The scene has about 2% of the visual impact, makes the detective seem bumbling and incompetent and taxes the audience's willful suspension of disbelief.

In the early scenes, we learn the detective has spent every free moment of the past thirteen years pouring over mug shots, searching for a suspect and has found one that doesn't really look much like the guy, but might be if he had had some rhinoplasty. The other characters don't think it's the same guy. Movies about novelists are difficult, but having the detective struggle with a novel was much more effective. The handwriting and the typewriter with the broken A were nice touches, if anachronistic.

The jumps between the present and past were handled more effectively in the original. The greying of Benjamin's hair and changes in the style of his beard provide simple but effective cues to the time frame.

The cast is much more diverse, recasting one of the male leads as a female, a black (played by a Brit, not an African-American) and a Hispanic (played convincingly by a British Itanian- Spaniard). The babe factor was dialed down, eliminating two walk-ons presented as little more than eye-candy and replacing the voluptuous victim with a high school student played by a twenty-one-year-old actress. None of these changes help advance the plot.

ESDSO hit the ground running with a lot of conflict between the principals. SITE attempted to present them as a tightly knit group torn apart by events and circumstances. The relationships and interpersonal dynamics between the characters in ESDSO seem more real and authentic than in SITE. The unrequited love between Benjamin and Irene in ESDSO seems very real and authentic, while the analogous relationship between Ray and Claire never does. Ray holding Claire's hand as they approach a crime scene seemed forced. The way the title is reflected in the photographs is more effective in ESDSO. This was bookended in the original; if it was in the remake, I missed it. The letters in ESDSO are more effective than the comic book, as is the way the significance is revealed.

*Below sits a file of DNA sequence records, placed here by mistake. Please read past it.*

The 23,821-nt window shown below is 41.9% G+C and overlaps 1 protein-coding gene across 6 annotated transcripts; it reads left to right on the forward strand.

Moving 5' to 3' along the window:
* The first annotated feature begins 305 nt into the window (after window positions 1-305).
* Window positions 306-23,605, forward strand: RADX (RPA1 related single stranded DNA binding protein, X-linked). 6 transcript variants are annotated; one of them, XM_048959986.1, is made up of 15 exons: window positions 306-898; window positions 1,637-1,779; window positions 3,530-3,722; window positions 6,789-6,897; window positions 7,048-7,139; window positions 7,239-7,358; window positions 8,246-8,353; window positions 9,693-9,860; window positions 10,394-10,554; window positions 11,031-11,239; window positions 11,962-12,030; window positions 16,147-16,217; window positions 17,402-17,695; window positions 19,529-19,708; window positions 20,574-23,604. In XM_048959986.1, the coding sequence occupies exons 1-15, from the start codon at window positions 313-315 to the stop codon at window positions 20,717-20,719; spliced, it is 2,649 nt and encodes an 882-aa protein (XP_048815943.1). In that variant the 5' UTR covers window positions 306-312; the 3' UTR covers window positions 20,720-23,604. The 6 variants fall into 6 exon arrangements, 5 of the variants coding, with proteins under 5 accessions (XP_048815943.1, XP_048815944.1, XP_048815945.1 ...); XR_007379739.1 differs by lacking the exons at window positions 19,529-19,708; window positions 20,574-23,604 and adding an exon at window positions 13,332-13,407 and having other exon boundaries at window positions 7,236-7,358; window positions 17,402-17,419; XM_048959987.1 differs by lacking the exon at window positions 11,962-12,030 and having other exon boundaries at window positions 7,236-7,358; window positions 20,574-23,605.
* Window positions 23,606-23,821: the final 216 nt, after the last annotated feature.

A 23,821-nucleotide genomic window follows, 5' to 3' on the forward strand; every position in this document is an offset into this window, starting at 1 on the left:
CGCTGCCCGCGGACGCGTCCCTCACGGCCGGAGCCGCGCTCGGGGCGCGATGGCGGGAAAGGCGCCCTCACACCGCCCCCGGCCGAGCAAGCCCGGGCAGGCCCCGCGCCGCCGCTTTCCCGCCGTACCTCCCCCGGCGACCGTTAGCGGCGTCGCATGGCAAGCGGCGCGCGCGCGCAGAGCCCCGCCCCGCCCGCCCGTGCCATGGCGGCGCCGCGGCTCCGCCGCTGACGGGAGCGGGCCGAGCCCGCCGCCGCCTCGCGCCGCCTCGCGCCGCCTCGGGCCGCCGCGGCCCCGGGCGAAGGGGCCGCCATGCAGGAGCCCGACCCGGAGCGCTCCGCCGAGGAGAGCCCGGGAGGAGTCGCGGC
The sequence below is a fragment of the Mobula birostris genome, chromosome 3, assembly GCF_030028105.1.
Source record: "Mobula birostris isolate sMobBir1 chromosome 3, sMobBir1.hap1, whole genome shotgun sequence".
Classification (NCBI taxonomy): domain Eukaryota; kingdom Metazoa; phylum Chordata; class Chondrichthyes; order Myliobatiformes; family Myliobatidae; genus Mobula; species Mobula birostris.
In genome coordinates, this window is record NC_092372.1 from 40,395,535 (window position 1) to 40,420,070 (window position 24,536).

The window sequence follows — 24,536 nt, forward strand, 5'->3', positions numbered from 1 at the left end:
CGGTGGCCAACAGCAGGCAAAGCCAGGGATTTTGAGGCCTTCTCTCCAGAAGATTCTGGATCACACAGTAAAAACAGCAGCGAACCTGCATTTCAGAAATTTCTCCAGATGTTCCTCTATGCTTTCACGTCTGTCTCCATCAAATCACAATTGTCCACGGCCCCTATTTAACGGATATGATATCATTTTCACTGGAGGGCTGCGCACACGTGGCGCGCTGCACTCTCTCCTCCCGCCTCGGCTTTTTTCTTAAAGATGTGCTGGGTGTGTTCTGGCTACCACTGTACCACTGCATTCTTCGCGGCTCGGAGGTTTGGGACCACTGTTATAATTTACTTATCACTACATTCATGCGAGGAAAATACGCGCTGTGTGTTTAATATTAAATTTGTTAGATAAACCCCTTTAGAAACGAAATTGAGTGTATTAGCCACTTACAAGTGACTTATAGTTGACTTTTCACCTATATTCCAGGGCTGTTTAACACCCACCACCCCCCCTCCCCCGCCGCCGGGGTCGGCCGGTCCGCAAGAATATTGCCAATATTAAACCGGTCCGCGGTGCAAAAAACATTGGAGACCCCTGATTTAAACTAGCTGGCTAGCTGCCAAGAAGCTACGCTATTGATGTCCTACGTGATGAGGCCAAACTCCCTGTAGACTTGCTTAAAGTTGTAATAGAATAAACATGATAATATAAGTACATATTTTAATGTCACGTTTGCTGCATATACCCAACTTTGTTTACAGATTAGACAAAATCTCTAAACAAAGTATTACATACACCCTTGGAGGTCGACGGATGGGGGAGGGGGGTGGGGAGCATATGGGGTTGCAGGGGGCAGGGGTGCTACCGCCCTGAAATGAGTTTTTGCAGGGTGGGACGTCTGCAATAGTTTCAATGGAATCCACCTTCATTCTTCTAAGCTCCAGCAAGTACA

Technically, SITE trumps ESDSO. Cinematography is more proficient, with far fewer jiggly- cam shots. But ESDSO has better energy and pacing. Julia Robert's fat suit didn't work at all because her face is still slender. By contrast, the stippling, balding, greying and other aging effects in the ESDSO were quite convincing.

The remake has many good qualities, some of which are improvements, and is worth watching, but can't hold a candle to the original. A few of the changes to the script improved the story and made it more accessible to audiences in the United States, but some of the changes that seem to have been effected for the sake of diversity and/or to broaden its appeal weakened the story substantially.